Comic Strips Carry Serious Messages for Medical Students

Daniel M. Keller, PhD

March 04, 2013

There is nothing funny about a "comic strip" when it illustrates a real-life situation in which a patient died because of an avoidable medical mistake. Drawing on his own experience, Michael Green, MD, professor of humanities and medicine at Penn State College of Medicine in Hershey, Pennsylvania, developed a so-called graphic narrative to teach medical students how to deal with such a difficult issue.

Illustrated by Ray Rieck, Dr. Green's 5-page example focuses on a fatal outcome after a missed aortic stenosis. It appears in a supplement to the March 5 issue of the Annals of Internal Medicine.

"This is a story that has haunted me for many years.... It meant a lot to me personally," Dr. Green told Medscape Medical News.

A panel from Dr. Green's graphic narrative.

Dr. Green describes the graphic narrative form as a story told using words and images that is often referred to as a comic. It can do more than words or pictures alone, communicating the emotional impact of a particular story by showing a patient's anguish, for example, or showing a conflict between a patient's words and expression or body language.

"It's a type of narrative medicine," he commented to Medscape Medical News. "Narrative medicine is concerned with the use of storytelling and stories in medicine...and comics are just another medium for doing this." Over recent years, comics have taken on new narratives, not only presenting superheroes righting wrongs but also presenting serious topics in society, history, religion, and more.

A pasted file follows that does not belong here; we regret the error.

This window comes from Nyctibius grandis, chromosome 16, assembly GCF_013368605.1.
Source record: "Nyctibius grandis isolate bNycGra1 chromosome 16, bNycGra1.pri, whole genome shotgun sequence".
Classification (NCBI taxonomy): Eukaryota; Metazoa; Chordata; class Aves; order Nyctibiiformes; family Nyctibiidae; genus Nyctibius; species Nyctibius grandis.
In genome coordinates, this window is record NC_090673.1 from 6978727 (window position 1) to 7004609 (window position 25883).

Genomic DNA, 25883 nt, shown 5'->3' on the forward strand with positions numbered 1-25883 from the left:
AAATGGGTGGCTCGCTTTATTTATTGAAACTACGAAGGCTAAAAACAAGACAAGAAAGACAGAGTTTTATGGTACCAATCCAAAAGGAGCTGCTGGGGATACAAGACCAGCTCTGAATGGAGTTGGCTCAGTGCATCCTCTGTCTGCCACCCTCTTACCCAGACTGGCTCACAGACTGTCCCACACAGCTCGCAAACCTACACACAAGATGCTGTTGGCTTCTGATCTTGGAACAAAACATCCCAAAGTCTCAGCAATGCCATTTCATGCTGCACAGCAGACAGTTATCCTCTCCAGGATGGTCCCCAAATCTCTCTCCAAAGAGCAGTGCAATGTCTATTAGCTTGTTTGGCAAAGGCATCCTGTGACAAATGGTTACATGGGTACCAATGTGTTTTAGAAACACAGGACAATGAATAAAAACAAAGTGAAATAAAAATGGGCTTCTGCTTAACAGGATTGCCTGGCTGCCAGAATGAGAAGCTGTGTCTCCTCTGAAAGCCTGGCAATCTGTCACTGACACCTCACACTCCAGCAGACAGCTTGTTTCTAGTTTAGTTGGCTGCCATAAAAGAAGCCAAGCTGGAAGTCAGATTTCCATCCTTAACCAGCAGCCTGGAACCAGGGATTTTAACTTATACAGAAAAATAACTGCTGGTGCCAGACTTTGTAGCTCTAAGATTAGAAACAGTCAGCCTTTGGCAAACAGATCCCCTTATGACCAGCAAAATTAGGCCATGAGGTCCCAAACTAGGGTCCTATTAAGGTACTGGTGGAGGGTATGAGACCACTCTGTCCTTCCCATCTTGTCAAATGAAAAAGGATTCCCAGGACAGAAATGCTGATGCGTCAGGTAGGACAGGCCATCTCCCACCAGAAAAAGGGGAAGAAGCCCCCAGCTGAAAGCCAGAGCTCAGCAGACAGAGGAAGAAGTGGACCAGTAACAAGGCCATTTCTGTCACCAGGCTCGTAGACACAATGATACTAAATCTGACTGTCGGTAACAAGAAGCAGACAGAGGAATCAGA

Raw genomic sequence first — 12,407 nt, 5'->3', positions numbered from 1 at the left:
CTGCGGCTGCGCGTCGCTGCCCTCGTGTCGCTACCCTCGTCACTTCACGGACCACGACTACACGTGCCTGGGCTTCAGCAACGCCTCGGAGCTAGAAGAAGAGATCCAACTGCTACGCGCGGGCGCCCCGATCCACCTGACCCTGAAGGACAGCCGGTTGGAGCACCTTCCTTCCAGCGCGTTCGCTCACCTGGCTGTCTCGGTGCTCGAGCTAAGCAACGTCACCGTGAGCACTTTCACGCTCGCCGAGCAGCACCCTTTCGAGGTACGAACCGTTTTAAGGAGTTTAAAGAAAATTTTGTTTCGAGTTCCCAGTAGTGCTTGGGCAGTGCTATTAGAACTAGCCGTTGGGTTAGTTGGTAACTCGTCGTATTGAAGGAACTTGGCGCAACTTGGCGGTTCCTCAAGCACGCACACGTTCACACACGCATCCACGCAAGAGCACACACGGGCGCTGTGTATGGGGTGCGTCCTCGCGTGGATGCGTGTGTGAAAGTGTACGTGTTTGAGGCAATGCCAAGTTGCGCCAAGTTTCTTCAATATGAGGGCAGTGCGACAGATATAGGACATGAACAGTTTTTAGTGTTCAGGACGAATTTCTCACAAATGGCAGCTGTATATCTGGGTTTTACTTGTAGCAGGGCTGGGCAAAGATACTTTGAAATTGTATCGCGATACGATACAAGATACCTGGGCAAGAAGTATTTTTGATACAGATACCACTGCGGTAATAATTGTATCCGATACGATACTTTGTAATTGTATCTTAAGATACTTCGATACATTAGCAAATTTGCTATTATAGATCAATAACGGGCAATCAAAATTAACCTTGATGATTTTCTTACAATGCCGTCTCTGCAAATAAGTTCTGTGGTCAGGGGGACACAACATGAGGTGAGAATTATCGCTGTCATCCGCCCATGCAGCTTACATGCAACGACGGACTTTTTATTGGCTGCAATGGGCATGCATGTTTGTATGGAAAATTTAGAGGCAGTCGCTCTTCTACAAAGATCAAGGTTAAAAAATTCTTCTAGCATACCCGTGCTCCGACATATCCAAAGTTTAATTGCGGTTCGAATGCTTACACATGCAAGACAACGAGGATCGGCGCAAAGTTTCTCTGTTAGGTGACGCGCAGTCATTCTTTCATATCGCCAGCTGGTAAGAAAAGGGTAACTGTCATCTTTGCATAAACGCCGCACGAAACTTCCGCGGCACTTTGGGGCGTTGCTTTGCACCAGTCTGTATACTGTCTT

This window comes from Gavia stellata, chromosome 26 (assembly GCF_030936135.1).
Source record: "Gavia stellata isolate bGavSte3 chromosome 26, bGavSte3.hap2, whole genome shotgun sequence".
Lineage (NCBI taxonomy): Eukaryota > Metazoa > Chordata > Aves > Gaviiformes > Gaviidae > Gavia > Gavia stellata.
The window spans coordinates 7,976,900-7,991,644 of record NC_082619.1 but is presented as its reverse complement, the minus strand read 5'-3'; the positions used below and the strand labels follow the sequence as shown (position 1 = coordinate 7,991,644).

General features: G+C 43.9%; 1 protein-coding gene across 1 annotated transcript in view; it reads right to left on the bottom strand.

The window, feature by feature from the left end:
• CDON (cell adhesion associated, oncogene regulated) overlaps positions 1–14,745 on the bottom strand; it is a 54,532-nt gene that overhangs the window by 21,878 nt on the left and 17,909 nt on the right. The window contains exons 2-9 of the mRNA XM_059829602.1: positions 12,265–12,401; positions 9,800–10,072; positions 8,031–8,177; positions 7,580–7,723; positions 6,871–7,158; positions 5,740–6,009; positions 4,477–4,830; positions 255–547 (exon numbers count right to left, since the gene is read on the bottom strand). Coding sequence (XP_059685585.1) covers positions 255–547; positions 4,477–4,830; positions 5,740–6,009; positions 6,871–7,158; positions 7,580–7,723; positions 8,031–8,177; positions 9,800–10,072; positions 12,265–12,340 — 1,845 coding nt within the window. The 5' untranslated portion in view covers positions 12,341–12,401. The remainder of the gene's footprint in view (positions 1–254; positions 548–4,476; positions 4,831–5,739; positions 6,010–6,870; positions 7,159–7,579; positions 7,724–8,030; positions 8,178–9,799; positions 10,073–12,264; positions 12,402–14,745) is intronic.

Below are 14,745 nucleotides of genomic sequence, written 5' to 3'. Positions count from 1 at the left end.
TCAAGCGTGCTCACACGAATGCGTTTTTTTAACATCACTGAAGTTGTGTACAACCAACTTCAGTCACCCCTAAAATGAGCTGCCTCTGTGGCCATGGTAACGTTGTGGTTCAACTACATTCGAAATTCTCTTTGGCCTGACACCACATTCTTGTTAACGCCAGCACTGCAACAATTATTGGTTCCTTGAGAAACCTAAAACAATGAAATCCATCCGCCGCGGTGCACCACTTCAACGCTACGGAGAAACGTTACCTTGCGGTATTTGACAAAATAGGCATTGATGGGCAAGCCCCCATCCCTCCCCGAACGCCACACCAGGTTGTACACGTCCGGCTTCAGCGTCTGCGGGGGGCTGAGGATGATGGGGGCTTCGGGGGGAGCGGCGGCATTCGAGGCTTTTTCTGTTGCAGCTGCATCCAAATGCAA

"There is great economy that takes place with the pictures," Dr. Green said. "You can communicate in a panel that is 2 inches by 2 inches in size something that might take 3 pages in some circumstances to describe by writing."

Among the important topics have been physician–patient communication, patient care, empathy, nonverbal communication, ethics, and the patient's experience with illness. Dr. Green said the visual aspect helps students become more careful observers, discerning hidden messages and nonverbal cues when interacting with patients. In addition to medical student education, he says comics are also good for patient education.

Dr. Green is now in his fifth year teaching a course in comics in medicine to medical students. "They love it," he said. "Usually the students when we start sort of don't quite know what to expect...but by the end of it they become sort of like me, really excited about the potential for comics, and they become advocates themselves."

He has organized conferences on comics in medicine, the next of which will be in July in Brighton, United Kingdom. When he has presented this medium at conferences, "I've never received any kind of negative feedback" about it not being serious enough to be included in the medical realm, he said.

The conferences bring together interdisciplinary constituencies, including graphic artists, scholars in narrative medicine and in English literature, physicians, students, and fans of comics.

At this point, Dr. Green said he does not have specific plans to do more comics but would welcome the opportunity and would encourage others to produce them. "I would love to see this sort of thing integrated into mainstream medical journals as a series," he said.

Dr. Green has disclosed no relevant financial relationships.

Ann Intern Med. Published online March 4, 2013.

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